The card is supported in CentOS 7.2, and relies on Intel Caffe framework, Math Kernel library for Deep Neural Networks (MKL-DNN), and works with various network topologies (AlexNet, GoogleNet, CaffeNet, LeNet, VGG-16, SqueezeNet…). The FPGA is pre-programmed with Intel Deep Learning Accelerator IP (DLA IP).

Intel DLIA can be used by cloud services providers to filter content, track product photos, for surveillance and security applications for example for face recognition and license plate detection, in the factory to detect defects automatically, and in retail stores to track foot traffic, and monitor inventory.

You’ll find more details including links to get started and the SDK in the product page.

Intel Compute Card Apollo Lake and Kaby Lake SKUs, Block Diagrams, and Specifications

May 29th, 2017 2 comments

Intel Compute cards are the latest ultra-thin CPU cards introduced by Intel at the beginning of the year, with a concept similar to EOMA68 CPU cards, that it to allow  CPU card upgrades or replacements, and interoperability across compatible devices such as smart kiosks, IoT gateways, and so on. But at the time, Intel did not reveal that many details about the different cards, although we know NexDock is working on laptop dock compatible with Intel Compute Cards. But I’ve recently received some block diagrams for Apollo Lake Pentium/Celeron, and Kaby Lake Core M/Core i5 compute cards.There will two SKUs for Apollo Lake compute cards sharing the same specifications, except for the processor:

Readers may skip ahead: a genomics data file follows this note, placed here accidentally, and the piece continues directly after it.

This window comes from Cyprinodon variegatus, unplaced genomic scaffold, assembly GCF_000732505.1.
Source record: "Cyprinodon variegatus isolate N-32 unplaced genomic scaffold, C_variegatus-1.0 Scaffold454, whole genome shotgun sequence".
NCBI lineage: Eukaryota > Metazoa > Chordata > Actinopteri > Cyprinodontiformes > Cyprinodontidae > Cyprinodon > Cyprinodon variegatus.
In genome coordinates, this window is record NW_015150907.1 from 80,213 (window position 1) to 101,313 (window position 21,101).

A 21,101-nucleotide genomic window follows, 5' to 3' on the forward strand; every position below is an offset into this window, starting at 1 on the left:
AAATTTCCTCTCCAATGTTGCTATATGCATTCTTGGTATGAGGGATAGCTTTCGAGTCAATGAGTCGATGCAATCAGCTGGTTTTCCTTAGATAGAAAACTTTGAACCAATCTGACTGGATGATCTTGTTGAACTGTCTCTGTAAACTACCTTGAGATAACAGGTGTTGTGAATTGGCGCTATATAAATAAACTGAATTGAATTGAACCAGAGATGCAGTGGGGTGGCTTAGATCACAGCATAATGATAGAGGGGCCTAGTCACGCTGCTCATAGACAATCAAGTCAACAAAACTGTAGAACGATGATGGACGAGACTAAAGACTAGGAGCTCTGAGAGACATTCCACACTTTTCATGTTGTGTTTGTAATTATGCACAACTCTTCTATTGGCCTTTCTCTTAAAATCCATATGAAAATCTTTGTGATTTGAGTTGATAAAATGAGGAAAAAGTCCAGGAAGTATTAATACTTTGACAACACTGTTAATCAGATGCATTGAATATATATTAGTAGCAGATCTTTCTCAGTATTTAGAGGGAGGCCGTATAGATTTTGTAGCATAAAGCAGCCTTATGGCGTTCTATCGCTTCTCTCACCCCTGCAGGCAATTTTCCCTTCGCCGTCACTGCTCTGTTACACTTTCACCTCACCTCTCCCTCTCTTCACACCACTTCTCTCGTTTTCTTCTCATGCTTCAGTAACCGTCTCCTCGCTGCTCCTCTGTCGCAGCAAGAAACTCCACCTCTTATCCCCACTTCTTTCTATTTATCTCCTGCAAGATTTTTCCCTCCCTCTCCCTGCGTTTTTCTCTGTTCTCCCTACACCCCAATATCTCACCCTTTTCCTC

• SoC
    • CD1C64GK SKU – Intel Celeron N3450 quad core processor @ 1.1 / 2.2 GHz (base/turbo) with 12EU Intel HD Graphics Gen9; 7.5W TDP
    • CD1P64GK SKU – Intel Pentium N4200 quad core processor @ 1.1 / 2.5 GHz with 18 EU Intel Gen9 HD graphics; 6W TDP
  • System Memory – 4GB dual channel LPDDR3-1866
  • Storage – 64 eMMC flash, SPI flash for BIOS